Remembering Austin Cloyd

Austin Cloyd, a Virginia Tech freshman, hoped to foster peace in a troubled world by working for the United Nations. On April 16, 2007 Austin was one of 32 people gunned down at Virginia Tech in the nation's worst campus attack.

"Austin's parents, brother and extended family and friends want everyone to know that the world has lost a very special person," said the Rev. Charlotte Smith, minister of music and worship at the Blacksburg Baptist Church. Cloyd, 18, graduated from Blacksburg High School in 2006. She was a dean's list student in the honors program at Tech. She was double majoring in international studies and French with a minor in environmental policy. She was an officer in the school's International Relations Organization and a participant in the Model U.N. program.

An advocate for those in need, Cloyd spent four summers on missions with the Appalachian Service Project, where she helped to renovate homes. Her favorite task was roofing. Cloyd and her mother, Renee Cloyd, were so inspired by the group's work that they started a similar program in her former hometown of Champaign, Ill., calling it the Champaign Urban Service Project. Austin was also a member of the Champaign Centennial Interact Club.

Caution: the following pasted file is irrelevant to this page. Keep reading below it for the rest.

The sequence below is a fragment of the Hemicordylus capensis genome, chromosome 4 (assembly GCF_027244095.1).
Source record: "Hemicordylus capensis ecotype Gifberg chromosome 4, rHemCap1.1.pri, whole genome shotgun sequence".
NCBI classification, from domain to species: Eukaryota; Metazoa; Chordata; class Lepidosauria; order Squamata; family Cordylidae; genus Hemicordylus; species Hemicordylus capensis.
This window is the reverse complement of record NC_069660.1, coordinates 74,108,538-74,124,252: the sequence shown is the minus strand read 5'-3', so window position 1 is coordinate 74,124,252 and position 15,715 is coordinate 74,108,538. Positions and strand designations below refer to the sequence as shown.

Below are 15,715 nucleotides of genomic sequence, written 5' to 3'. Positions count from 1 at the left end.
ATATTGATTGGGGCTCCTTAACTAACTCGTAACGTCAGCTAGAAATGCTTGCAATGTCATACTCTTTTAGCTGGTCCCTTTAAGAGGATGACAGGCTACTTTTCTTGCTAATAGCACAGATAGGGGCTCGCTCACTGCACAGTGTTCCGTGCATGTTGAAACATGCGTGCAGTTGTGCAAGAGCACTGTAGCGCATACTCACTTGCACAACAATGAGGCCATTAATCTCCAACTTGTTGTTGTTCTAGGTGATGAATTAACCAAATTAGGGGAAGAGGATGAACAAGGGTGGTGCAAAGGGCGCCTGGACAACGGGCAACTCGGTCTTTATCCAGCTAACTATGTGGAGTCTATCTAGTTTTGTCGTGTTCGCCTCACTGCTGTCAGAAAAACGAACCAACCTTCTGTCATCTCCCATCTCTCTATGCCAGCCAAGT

Cloyd loved working with children, assisting with vacation Bible school and child care at her church and in the community. She taught swimming to preschoolers and served as a lifeguard in the Tech McComas Hall Student Recreation Sports Center, where she was recognized as an outstanding employee. She grew up in Champaign, Ill., where her father, Bryan Cloyd, taught accounting at the University of Illinois at Urbana-Champaign. She excelled in volleyball and basketball and was active in the First United Methodist Church in Champaign.

According to the Chicago Tribune, Cloyd's influence is still being felt at Centennial High School in Champaign, where she and her mother coached a park district basketball team. Martha Harter, who was Cloyd's mentor during her church confirmation, said she loved giving people gifts, reading and traveling. She planned to study abroad. "She was a very tall, striking young woman, and she was the kindest person. She was always sensitive and caring about other people," Harter said. "There was not a mean bone in that girl's body."

Cloyd moved to Blacksburg in 2005 when her father took a position as a professor of accounting and information systems at Tech. He was teaching in a building two classroom buildings away from Norris Hall when she was killed in Room 211 during French class. "Austin was the most wonderful daughter in the world," her father told the Chicago Tribune. Her parents asked that memorial donations be sent to the Appalachian Service Project, a nonprofit Christian ministry in Johnson City, Tenn. "Austin didn't get to complete everything she wanted to do in life, but she put a lot into her almost 19 years," Smith said. "Hopefully, her life and the lives of all those others who died will inspire other people to do good deeds." (John Cramer, Roanoke Times)